This week’s FF case is Natasha Marie Shanes, a six-year-old girl who was apparently abducted from her mother’s Jackson, Michigan home on May 8, 1985.
Although they never identified the abductor or found any bloodstains or the like, I’m pretty confident Natasha died around the time she was taken, because of her medical problems. She had a seizure disorder and needed medication for that. She was also slightly intellectually disabled and she had scoliosis, though to what degree I don’t know.
In the very unlikely event that Natasha is alive, she’d be 38 today.
This week’s Flashback Friday case is Charles Christopher “Christy” Francis, a seven-year-old boy who disappeared from Santa Ana, California on April 9, 1979. He’d gone to work with his dad that day. (I’m not sure why, cause it looks like it was a school day.) Dad delivered water tanks. Charles disappeared while waiting for his dad to pick him up.
There hasn’t been a lot of press about this, either back then or now, alas. The police had some suspicion that it might have been a custody matter, but they seem to have ruled that theory out.
This week’s Flashback Friday case is Donald Cary Ewalt, missing from El Centro, California on October 4, 1979 — 38 years ago this past Sunday. He was last seen in the company of three males and foul play is suspected in his disappearance. Ewalt was 22 at the time and would be 60 today.
For some reason the Texas Department of Public Safety is assisting. Shrug.
I checked for him in the Newspapers.com archives and found an article from 1972 in the Opelousas Daily World, a Louisiana paper, about a 15-year-old by that name. My Donald would have been that age in 1972. The Louisiana Donald had run away from home and gotten a job at Grand Canyon National Park, but after several weeks the park authorities got suspicious and called the cops, who called his parents, who sent him the bus fare to come back home.
This week’s Flashback Friday case is Gloria Suzanne Korzon, who disappeared from Warrington, Pennsylvania on March 9, 1981. The case is a very sad but pretty typical example of domestic violence.
Due to her husband William’s attempt to cover up her absence, she wasn’t reported missing until July of that year. When Gloria’s family reported her disappearance to the police and they asked William about it, he lied and said she was visiting an aunt out of state.
Furthermore, the couple’s marriage had been pretty terrible. The police had been called to their home eight times, and Gloria left behind a list of times when William allegedly assaulted her; the list was three pages long.
William is, obviously, the prime suspect in his wife’s disappearance, but no charges have ever been filed in her case.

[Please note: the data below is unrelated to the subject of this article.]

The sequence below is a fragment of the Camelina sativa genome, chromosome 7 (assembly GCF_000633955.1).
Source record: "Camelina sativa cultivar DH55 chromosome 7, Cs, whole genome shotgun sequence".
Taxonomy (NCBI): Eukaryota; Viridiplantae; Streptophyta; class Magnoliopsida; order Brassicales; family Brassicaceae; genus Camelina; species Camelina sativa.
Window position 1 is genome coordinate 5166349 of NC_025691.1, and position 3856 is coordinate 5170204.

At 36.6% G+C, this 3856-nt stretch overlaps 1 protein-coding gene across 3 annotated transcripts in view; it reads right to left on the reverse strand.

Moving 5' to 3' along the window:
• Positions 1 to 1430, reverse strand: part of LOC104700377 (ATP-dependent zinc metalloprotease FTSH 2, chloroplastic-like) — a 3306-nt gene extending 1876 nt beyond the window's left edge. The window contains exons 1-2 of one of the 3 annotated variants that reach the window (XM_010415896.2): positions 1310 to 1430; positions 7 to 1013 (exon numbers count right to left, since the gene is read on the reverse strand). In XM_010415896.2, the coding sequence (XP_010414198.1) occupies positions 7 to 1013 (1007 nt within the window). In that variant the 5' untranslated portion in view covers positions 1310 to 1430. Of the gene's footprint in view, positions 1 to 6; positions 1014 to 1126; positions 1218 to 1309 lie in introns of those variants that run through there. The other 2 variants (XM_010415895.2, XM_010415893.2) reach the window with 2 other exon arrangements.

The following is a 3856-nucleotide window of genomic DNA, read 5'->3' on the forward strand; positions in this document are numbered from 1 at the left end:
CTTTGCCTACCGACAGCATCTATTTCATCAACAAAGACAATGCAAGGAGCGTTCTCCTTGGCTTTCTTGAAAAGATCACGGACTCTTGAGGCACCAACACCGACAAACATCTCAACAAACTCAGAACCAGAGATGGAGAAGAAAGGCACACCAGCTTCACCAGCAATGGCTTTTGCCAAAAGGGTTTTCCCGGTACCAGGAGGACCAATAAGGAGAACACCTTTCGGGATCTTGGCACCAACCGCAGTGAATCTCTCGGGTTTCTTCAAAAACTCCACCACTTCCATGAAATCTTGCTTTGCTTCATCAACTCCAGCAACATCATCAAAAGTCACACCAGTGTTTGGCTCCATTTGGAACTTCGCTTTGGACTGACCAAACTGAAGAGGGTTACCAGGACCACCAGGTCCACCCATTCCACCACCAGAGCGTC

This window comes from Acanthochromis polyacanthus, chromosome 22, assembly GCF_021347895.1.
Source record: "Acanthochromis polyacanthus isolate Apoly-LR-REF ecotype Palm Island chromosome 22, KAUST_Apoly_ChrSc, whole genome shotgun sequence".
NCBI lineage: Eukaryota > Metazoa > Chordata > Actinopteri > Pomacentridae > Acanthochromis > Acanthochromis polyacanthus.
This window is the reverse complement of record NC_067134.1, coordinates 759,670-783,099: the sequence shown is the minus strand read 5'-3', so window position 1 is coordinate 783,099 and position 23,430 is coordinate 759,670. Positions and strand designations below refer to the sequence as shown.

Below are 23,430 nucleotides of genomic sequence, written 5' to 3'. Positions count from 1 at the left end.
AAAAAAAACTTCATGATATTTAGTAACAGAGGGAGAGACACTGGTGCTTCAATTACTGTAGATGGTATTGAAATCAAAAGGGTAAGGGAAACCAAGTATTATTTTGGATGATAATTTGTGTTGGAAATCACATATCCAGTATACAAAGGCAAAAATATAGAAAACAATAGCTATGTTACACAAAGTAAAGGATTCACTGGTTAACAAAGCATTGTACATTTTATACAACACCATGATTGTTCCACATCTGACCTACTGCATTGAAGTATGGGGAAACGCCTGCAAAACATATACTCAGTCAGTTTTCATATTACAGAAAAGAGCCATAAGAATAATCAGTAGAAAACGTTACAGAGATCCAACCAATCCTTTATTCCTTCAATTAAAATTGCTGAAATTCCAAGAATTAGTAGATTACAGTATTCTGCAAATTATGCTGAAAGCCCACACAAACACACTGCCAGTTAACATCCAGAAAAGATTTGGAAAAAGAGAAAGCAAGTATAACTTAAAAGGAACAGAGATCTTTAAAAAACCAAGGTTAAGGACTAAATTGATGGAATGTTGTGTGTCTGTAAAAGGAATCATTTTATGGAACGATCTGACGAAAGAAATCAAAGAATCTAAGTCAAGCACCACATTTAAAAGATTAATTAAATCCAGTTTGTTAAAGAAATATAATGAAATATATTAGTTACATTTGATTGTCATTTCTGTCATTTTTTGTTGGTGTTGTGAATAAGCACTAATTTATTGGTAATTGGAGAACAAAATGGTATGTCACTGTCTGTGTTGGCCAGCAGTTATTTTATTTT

This week’s Flashback Friday case is Steven Dick Kirchhoff, who disappeared from Waterloo, Iowa on January 24, 1978. He was 22 years old. Foul play is strongly suspected in his case: Kirchhoff was a known drug dealer, he was allegedly carrying $8k in cash on the day of his disappearance, and a neighbor heard bumping noises and someone crying out “Oh God, don’t do this to me!”
He may have been killed by Richard Forsyth, who himself disappeared from Waterloo in October 1979. It’s possible that Forsyth met with foul play also, or he may have hopped the border into Canada.
This week’s Flashback Friday case is Willie Ann Rucker, who went by her middle name. She was 27 and recently divorced when she disappeared from Waterloo, Iowa on April 8, 1979. Her family believes her boyfriend may have been involved; they were having problems.
I don’t have much on this case. Rucker’s son David Barrett, who was just a baby when she disappeared, became a professional football player, so there’s that.
This week’s Flashback Friday case is David Robert Sampson, a 21-year-old student at the University of Washington who disappeared from Seattle on March 1, 1977. I don’t know his major, but he was interested in “botany, hiking and environmental issues,” so perhaps it was something like biology.
Indications are Sampson left of his own accord; he took several possessions, including survival gear, a Bible and other religious materials, but no ID or cash. He may have joined some kind of cult; his case reminds me a bit of Robert Spurlock‘s. (I ought to do a Make-a-List Monday of cases where the MP is thought to have joined a cult.) It’s worth noting that Sampson disappeared at the tail end of the hippie era, and it sounds like he might have found that lifestyle agreeable.
But if he did join a cult, where has he been since 1977? Canada maybe? But if he left the country, how’d he cross the border without any identification?
I was able to get Sampson’s date of birth today from the Washington State Missing Person Search database. The anonymous author of the excellent Whereabouts Still Unknown blog has an entry for him as well. I couldn’t find anything about his disappearance in the newspaper archives, though, which isn’t surprising giving it was 1977 and he was a college student and a man at that. That profile of missing person is rarely covered in the news even today.
If he is still alive, and he may very well be, David Sampson would be 62 today. There’s a good chance his parents would be dead by now, but perhaps he has siblings or cousins who are still hoping for resolution in his case.